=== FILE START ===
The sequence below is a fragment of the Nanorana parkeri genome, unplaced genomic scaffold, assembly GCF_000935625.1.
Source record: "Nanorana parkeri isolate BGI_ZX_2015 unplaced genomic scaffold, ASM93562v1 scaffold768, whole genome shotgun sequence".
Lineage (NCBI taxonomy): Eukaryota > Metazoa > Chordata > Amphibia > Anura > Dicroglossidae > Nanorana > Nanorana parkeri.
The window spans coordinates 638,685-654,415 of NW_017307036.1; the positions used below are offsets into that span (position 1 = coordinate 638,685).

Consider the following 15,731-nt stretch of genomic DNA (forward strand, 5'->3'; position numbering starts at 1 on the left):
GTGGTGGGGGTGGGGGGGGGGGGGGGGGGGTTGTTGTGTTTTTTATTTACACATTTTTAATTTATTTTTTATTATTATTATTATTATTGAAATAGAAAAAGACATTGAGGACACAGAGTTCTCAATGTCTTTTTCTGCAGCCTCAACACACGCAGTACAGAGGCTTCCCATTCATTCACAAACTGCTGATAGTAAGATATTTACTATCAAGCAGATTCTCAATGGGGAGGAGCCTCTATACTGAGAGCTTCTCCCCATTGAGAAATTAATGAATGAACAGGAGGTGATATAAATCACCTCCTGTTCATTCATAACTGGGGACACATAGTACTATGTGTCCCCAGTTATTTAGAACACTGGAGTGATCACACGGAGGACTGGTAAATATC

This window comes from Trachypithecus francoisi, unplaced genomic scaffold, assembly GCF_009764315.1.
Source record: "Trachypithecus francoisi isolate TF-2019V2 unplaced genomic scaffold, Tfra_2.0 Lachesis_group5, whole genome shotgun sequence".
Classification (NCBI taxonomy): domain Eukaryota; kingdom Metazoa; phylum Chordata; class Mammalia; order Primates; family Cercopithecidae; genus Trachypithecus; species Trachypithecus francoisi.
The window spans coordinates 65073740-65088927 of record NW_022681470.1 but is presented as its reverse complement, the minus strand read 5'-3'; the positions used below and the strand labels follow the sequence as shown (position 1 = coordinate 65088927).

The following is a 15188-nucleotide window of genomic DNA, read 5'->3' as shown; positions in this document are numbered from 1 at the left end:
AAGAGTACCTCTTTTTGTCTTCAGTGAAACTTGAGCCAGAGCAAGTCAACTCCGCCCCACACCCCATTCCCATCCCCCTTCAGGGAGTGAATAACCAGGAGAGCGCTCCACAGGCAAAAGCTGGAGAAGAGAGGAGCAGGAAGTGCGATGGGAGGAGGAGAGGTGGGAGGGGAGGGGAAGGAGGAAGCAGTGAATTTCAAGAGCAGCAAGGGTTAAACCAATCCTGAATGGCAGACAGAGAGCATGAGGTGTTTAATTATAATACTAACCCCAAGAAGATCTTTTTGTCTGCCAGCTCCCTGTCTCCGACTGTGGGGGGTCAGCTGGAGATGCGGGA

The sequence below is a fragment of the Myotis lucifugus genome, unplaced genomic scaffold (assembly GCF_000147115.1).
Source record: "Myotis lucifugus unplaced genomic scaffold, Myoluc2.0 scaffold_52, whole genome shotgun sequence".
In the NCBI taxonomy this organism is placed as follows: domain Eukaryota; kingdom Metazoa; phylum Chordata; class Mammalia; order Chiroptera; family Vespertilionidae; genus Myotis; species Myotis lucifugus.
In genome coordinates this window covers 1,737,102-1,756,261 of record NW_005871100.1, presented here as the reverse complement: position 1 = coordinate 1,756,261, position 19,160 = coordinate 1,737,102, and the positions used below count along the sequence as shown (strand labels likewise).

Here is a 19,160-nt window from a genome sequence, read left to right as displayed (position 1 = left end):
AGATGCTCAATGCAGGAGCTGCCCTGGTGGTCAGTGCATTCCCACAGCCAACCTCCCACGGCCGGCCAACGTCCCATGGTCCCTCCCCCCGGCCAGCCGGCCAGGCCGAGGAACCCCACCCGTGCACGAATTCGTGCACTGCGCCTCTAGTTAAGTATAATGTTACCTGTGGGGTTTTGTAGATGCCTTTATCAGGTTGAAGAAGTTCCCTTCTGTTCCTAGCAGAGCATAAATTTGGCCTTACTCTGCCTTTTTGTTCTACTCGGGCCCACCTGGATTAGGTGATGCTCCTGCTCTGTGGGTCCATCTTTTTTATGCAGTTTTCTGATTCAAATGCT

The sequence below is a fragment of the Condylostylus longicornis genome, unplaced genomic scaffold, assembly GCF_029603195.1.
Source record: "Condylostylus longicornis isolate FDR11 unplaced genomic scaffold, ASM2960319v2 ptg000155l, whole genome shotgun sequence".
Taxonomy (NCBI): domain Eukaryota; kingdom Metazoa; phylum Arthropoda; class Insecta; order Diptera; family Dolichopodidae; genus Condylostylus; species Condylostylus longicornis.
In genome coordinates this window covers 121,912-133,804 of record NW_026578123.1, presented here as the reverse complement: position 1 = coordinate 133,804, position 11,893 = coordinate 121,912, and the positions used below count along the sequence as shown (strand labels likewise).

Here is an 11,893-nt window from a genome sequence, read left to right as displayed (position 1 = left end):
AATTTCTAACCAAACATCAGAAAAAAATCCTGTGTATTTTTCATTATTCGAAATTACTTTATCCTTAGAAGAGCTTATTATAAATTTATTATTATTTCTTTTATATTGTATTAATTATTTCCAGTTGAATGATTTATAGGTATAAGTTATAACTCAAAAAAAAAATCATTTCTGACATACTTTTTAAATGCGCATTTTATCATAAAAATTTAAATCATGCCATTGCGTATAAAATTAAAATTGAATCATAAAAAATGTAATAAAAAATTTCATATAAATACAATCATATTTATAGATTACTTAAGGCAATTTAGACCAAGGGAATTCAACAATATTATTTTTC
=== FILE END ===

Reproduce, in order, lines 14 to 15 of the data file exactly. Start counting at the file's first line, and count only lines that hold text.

Source record: "Myotis lucifugus unplaced genomic scaffold, Myoluc2.0 scaffold_52, whole genome shotgun sequence".
In the NCBI taxonomy this organism is placed as follows: domain Eukaryota; kingdom Metazoa; phylum Chordata; class Mammalia; order Chiroptera; family Vespertilionidae; genus Myotis; species Myotis lucifugus.